20. The scintillator, as set forth in claim 19, wherein the bottom portion of each of the conical structures is not in contact with the bottom portion of any other of the plurality of conical structures.
21. The scintillator, as set forth in claim 19, wherein the bottom portion of each of the conical structures comprises a feature size in the range of about 5 microns to about 200 microns.
22. The scintillator, as set forth in claim 19, wherein the material comprises thallium-doped cesium iodide.
23. A method of fabricating a scintillator comprising:
patterning a substantially transparent material onto a substrate to provide a plurality of isolated regions of the material on the substrate; and
forming a conical scintillator structure on each of the plurality of isolated regions, wherein the conical scintilator structures each comprise a plurality of needle structures.
24. The method, as set forth in claim 23, wherein forming comprises growing the conical scintillator structure on each of the plurality of isolated regions.
25. The method, as set forth in claim 23, wherein forming comprises disposing a scintillator material onto the substantially transparent material while at least one of the transparent material or a dispenser for disposing the scintillator material is rotating.
Description
BACKGROUND

The invention relates generally to radiation detection systems. More specifically, it relates to a structured scintillator which may be employed in an x-ray detection system.

Many digital photo detection systems employ scintillators to convert incident radiation into light for detection at a light detection device, such as a photodiode. A scintillator is a device or substance that absorbs high energy (ionizing) electromagnetic or charged particle radiation then, in response, fluoresces photons at a characteristic Stokes-shifted (longer) wavelength, releasing the previously absorbed energy. Scintillators are defined by their short fluorescence decay times and optical transparency at wavelengths of their own specific emission energy, characteristics which set them apart from phosphors.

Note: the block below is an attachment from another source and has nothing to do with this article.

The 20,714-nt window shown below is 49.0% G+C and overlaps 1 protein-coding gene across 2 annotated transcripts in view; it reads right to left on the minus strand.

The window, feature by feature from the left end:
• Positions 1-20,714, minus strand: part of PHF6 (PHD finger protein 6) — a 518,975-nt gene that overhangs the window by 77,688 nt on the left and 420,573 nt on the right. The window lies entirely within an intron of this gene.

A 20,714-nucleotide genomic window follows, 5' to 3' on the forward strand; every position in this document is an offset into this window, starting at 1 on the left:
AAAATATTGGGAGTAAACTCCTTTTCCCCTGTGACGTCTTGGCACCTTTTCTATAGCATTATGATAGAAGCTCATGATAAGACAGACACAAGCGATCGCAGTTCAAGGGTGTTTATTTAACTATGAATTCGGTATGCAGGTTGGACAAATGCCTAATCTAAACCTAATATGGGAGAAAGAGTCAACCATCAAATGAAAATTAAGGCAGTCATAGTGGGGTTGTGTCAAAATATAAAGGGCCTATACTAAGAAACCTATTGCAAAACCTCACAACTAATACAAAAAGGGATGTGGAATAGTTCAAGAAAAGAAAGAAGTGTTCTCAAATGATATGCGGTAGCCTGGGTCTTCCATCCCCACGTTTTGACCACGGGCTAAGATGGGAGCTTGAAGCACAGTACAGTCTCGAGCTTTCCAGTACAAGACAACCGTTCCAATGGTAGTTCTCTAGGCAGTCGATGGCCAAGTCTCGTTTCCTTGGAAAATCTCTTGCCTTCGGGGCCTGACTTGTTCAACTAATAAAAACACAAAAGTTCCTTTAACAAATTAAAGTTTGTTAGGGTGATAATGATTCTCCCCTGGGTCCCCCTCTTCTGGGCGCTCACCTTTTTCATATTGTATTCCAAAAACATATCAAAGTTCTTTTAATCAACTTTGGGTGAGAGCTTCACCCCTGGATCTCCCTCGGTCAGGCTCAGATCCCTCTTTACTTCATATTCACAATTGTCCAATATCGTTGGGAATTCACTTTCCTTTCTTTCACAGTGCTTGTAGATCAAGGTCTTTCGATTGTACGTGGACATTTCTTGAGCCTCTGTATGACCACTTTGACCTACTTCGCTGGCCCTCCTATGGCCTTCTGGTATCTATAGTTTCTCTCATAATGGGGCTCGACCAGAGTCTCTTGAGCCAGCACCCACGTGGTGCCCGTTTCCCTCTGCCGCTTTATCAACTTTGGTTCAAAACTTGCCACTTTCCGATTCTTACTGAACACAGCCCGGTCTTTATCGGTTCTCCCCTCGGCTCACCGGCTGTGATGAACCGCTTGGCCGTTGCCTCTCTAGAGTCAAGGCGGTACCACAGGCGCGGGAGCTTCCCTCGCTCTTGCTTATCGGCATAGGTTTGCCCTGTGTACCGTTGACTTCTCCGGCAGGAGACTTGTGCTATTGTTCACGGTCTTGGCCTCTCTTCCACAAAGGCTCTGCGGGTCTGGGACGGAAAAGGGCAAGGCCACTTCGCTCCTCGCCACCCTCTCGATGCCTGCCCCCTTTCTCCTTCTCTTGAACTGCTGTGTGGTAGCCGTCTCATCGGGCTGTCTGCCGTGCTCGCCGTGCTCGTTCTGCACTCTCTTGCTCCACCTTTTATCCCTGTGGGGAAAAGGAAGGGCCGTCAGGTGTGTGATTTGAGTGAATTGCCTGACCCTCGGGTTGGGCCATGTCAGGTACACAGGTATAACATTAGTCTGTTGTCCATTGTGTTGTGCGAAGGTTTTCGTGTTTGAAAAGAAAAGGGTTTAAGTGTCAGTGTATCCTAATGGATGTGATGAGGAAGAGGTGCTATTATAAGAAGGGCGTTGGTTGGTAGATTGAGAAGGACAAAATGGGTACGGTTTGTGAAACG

As will be appreciated, scintillator crystals are widely used in detectors for x-rays, gamma rays, cosmic rays, and particles characterized by an energy level of greater than about 1 keV. From such crystals, it is possible to manufacture detection systems, in which the crystal is coupled with a light-detection device, such as a photodetector. When ionizing radiation impacts the crystal, the crystal emits light. The photodetector produces an electrical signal proportional to the number of light pulses received, and proportional to the intensity of the light pulses. Photodetectors are commonly used for many applications, such as medical imaging equipment, e.g., positron emission tomography (PET) devices, well logging for the oil and gas industry, and various digital imaging applications. However, there are numerous problems associated with the use of conventional detection systems in typical applications, as described further below.

In flat panel detection systems, light is generated and detected isotropically. In order to achieve good image quality, the position of incoming light should be accurately recorded. Accordingly, it is desirable to minimize the lateral spreading of photons generated in the scintillator. In certain applications, it may be advantageous to employ x-ray detection arrays, which allow bending such that the detector can be conformed to various non-planar shapes. In such applications, the scintillator may also be flexed. Because of the typical construction of scintillators, the bending of the scintillator may damage the scintillator of conventional devices.

Therefore there is a need for improved scintillators that may be employed in x-ray detection systems.

BRIEF DESCRIPTION

In accordance with an exemplary embodiment of the present invention, there is provided a structured scintillator comprising a flexible substrate. The structured scintillator further comprises a substantially transparent material layer disposed on the flexible substrate and patterned to provide a plurality of isolated regions. The structured scintillator further comprises a scintillator material disposed on the substantially transparent material layer and comprising a plurality of isolated structures.

In accordance with an exemplary embodiment of the present invention, there is provided a structured scintillator comprising a substrate. The structured scintillator further comprises a substantially transparent material layer disposed on the substrate and patterned to provide a plurality of isolated regions. The structured scintillator further comprises a scintillator material disposed on the substantially transparent material layer and comprising a plurality of conical structures.